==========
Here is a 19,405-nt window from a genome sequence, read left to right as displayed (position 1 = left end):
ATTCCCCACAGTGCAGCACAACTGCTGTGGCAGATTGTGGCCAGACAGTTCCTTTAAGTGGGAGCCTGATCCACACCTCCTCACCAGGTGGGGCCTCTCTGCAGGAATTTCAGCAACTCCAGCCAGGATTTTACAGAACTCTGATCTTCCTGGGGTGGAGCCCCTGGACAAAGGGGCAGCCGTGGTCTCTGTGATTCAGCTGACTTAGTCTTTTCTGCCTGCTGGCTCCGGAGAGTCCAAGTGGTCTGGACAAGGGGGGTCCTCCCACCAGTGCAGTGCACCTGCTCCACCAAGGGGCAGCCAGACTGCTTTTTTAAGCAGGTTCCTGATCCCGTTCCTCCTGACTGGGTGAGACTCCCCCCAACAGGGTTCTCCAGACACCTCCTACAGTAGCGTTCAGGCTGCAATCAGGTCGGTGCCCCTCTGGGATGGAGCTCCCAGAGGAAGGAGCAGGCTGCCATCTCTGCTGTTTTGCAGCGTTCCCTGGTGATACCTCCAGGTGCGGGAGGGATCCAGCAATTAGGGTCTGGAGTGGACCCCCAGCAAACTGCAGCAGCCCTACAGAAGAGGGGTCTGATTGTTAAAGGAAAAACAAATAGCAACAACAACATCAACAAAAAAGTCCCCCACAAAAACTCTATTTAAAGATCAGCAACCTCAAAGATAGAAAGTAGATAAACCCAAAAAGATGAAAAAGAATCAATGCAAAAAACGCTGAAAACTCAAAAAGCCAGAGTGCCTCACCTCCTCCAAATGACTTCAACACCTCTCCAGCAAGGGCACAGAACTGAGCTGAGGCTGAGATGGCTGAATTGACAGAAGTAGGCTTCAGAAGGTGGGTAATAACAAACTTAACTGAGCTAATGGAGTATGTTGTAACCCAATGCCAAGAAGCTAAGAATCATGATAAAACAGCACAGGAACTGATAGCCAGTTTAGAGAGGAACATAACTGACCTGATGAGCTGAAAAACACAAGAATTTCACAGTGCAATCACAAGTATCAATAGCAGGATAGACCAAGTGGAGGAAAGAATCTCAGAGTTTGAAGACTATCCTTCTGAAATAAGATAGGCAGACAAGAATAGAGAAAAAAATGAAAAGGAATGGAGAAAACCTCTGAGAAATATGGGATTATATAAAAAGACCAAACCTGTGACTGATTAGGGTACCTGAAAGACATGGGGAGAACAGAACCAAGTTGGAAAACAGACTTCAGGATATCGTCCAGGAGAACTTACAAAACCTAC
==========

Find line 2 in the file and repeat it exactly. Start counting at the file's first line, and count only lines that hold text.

ATTCCCCACAGTGCAGCACAACTGCTGTGGCAGATTGTGGCCAGACAGTTCCTTTAAGTGGGAGCCTGATCCACACCTCCTCACCAGGTGGGGCCTCTCTGCAGGAATTTCAGCAACTCCAGCCAGGATTTTACAGAACTCTGATCTTCCTGGGGTGGAGCCCCTGGACAAAGGGGCAGCCGTGGTCTCTGTGATTCAGCTGACTTAGTCTTTTCTGCCTGCTGGCTCCGGAGAGTCCAAGTGGTCTGGACAAGGGGGGTCCTCCCACCAGTGCAGTGCACCTGCTCCACCAAGGGGCAGCCAGACTGCTTTTTTAAGCAGGTTCCTGATCCCGTTCCTCCTGACTGGGTGAGACTCCCCCCAACAGGGTTCTCCAGACACCTCCTACAGTAGCGTTCAGGCTGCAATCAGGTCGGTGCCCCTCTGGGATGGAGCTCCCAGAGGAAGGAGCAGGCTGCCATCTCTGCTGTTTTGCAGCGTTCCCTGGTGATACCTCCAGGTGCGGGAGGGATCCAGCAATTAGGGTCTGGAGTGGACCCCCAGCAAACTGCAGCAGCCCTACAGAAGAGGGGTCTGATTGTTAAAGGAAAAACAAATAGCAACAACAACATCAACAAAAAAGTCCCCCACAAAAACTCTATTTAAAGATCAGCAACCTCAAAGATAGAAAGTAGATAAACCCAAAAAGATGAAAAAGAATCAATGCAAAAAACGCTGAAAACTCAAAAAGCCAGAGTGCCTCACCTCCTCCAAATGACTTCAACACCTCTCCAGCAAGGGCACAGAACTGAGCTGAGGCTGAGATGGCTGAATTGACAGAAGTAGGCTTCAGAAGGTGGGTAATAACAAACTTAACTGAGCTAATGGAGTATGTTGTAACCCAATGCCAAGAAGCTAAGAATCATGATAAAACAGCACAGGAACTGATAGCCAGTTTAGAGAGGAACATAACTGACCTGATGAGCTGAAAAACACAAGAATTTCACAGTGCAATCACAAGTATCAATAGCAGGATAGACCAAGTGGAGGAAAGAATCTCAGAGTTTGAAGACTATCCTTCTGAAATAAGATAGGCAGACAAGAATAGAGAAAAAAATGAAAAGGAATGGAGAAAACCTCTGAGAAATATGGGATTATATAAAAAGACCAAACCTGTGACTGATTAGGGTACCTGAAAGACATGGGGAGAACAGAACCAAGTTGGAAAACAGACTTCAGGATATCGTCCAGGAGAACTTACAAAACCTAC